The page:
I’m not changing my name to give White people diversity cred

EMPLOYEE OF THE MONTHI am a mixed-race person. My father’s indigenous ancestors are from multiple tribes of present-day Texas, New Mexico, Arizona, Northern Mexico, and throughout the Americas. They’ve been on this land for over ten thousand years. My other ancestors through him hail from Mexico, West Africa, and Spain.

I was raised to believe I am White. My mom is White, of Scottish, Swedish, and French descent, and the man who raised me is a tall blonde man of Dutch-Polish descent. That’s where I get my last name – Vande Panne. It is Dutch in origin, most likely from the village of De Panne on the present-day Belgian coast.

The family I spent my childhood with have very white skin, red and blonde hair, and everyone has blue or green eyes. But me? I am petite, with dark hair and dark eyes, and a nose that’s just a bit too round and wide to be Anglo.

But being raised White meant I did learn White privilege, while not being totally accepted as White by my own family, let alone other people. White people often commented on my “ethnic” hair, and made disparaging remarks about it, along with disparaging comments on my cheeks, and my nose. And my height. And my short waist. And… the list goes on.

I had a brief relationship with a White man – a blonde-haired, blue-eyed Canadian, in fact — who said my eyes were “the color of shit.”

When I learned my true heritage, I no longer felt like an awkward, ugly White person—which is how I felt when among White people. When someone says your eyes are the color of shit, or your hair isn’t normal, or you’re too short, how can you not feel ugly?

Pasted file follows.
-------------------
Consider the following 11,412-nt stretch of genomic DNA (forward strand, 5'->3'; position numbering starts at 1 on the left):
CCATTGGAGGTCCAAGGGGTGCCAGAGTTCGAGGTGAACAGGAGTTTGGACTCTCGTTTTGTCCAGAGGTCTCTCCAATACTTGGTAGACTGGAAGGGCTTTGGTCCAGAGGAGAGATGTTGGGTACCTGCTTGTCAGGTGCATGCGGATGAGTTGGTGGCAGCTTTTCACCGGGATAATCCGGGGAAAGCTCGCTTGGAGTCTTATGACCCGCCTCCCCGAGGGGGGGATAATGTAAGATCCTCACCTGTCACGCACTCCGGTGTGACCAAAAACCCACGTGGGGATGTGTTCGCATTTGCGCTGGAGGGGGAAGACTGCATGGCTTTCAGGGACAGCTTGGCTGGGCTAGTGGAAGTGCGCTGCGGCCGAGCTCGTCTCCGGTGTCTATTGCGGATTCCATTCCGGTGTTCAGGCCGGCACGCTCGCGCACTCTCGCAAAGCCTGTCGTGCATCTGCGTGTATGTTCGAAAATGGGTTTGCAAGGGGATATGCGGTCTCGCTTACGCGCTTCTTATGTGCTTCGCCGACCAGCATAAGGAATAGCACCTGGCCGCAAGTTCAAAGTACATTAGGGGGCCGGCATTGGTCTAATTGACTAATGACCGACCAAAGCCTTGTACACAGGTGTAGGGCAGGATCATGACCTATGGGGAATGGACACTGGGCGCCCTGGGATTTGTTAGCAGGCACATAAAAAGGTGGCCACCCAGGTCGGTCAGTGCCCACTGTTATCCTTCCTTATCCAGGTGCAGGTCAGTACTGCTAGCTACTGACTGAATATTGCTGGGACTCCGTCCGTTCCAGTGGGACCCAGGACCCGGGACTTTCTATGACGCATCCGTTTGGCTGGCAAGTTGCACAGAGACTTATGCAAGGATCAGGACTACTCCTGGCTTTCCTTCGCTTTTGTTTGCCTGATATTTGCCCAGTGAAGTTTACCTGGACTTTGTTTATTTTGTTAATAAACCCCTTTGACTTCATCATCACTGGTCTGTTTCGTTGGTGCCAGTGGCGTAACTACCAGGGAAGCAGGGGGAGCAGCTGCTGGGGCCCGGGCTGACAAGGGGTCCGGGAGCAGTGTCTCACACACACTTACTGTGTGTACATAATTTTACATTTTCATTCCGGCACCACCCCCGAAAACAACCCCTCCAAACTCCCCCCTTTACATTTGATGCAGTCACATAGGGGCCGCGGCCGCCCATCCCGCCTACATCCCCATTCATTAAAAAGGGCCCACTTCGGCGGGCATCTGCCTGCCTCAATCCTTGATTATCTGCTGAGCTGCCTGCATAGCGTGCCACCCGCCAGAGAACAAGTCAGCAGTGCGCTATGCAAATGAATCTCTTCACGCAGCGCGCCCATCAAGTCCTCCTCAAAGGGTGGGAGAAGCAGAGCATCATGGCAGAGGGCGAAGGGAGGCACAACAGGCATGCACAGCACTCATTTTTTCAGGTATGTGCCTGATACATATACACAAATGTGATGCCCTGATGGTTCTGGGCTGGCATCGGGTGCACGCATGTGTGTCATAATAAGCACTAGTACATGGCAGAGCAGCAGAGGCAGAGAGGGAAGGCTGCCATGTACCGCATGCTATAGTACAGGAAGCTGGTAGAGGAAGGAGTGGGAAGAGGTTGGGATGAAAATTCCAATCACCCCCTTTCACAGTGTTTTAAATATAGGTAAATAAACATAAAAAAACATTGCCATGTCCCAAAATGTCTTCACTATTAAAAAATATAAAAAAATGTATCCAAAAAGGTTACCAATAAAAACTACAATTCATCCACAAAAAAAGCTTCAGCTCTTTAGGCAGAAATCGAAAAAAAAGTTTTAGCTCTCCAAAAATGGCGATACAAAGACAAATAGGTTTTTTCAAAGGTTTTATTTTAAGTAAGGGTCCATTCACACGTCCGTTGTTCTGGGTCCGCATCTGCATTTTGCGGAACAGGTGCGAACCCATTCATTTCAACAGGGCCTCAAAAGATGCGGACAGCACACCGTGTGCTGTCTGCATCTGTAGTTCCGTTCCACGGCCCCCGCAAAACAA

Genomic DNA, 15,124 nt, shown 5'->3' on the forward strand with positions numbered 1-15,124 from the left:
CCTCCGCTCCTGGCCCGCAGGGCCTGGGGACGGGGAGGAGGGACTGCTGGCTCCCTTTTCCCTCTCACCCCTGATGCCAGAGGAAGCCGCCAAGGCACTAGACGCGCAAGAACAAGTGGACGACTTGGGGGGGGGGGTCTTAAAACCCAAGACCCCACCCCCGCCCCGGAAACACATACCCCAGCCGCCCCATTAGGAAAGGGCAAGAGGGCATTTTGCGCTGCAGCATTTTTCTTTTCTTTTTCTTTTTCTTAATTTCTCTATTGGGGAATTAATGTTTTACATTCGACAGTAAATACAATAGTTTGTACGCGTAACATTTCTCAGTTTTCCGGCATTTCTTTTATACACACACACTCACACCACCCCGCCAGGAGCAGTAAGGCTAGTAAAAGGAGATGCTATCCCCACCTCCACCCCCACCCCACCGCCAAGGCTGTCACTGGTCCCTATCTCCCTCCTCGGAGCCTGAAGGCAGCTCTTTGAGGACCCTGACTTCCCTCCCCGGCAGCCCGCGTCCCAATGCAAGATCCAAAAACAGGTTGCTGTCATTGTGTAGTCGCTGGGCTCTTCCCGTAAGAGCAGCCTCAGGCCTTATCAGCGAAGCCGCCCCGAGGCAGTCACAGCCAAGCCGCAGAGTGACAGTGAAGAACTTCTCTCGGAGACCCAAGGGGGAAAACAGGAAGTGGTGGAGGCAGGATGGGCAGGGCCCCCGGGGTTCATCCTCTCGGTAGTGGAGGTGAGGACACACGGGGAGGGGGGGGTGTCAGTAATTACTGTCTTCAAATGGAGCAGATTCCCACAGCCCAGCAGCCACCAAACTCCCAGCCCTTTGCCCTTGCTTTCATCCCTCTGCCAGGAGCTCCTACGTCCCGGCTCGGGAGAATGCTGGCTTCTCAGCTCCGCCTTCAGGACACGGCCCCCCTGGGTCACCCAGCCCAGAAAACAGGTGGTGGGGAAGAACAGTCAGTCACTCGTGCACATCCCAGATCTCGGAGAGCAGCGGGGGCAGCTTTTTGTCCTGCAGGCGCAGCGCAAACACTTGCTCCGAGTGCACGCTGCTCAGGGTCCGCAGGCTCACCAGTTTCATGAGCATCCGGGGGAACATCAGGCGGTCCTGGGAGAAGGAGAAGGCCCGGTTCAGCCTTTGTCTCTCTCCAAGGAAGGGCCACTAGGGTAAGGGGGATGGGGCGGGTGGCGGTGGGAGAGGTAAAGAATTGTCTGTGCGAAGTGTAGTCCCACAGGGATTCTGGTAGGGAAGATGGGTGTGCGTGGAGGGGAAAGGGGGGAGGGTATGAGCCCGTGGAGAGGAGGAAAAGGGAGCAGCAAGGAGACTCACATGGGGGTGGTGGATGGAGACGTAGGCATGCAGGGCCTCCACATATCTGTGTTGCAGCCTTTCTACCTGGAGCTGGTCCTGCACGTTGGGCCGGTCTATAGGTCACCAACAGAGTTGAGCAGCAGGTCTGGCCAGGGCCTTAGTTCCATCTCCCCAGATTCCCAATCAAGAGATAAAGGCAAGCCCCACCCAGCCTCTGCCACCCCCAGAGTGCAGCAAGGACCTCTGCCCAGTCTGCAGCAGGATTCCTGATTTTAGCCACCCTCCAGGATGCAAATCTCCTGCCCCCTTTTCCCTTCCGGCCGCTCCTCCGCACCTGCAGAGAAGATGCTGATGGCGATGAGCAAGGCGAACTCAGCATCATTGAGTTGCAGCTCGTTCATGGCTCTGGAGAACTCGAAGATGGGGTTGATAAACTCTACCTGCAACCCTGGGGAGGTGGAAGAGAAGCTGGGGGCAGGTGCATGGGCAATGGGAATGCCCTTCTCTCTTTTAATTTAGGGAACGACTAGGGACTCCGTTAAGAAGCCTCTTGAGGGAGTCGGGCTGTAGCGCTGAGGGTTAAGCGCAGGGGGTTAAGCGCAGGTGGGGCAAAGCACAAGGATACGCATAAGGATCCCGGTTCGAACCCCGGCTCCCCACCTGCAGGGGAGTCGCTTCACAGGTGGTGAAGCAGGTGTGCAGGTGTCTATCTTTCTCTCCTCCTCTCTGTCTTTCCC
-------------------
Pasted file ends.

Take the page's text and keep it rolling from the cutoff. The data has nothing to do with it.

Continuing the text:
Today I find power in my heritage, and I proudly embody it. But that also presents problems, especially in the White world: It seems my heritage isn’t as important as coveted diversity credibility for businesses striving to be perceived as inclusive.

We are living in a time of both White guilt and a rush to seem progressive by hiring and befriending people of color—striving to do so, in fact.

But what’s happening is people are getting jobs and friends from their networks, as they always have. I know a newsroom made up almost entirely of Ivy Leaguers. The problem, of course, is the homogenization of thought. Often, to succeed in the White world, people of color need to adopt White thought.

Even though I was raised White, White thought never sat well with me (gratitude to my ancestors!). I have struggled my entire life to live in the White world, without being of the White world. Breaking free from systems of oppression — especially capitalism — is something I write about regularly.

But still, I do work. I am a writer. I do live in this world. I do not plan to disconnect entirely from it and hide. I do have messages and ideas to share, that people tell me are inspirational.

Recently, I’ve been looking at a gig with a well-known, popular media outlet. More than one person has advised me to change my name, to adapt my biological father’s last name, so the hiring managers will automatically know I am a minority when they see my name, and therefore increase the likelihood that they will hire me.

For the record: The folks encouraging me to do this are both White and African American.

White folks know how to work their system. So do African Americans who’ve had to live in it for centuries.

I might know, too.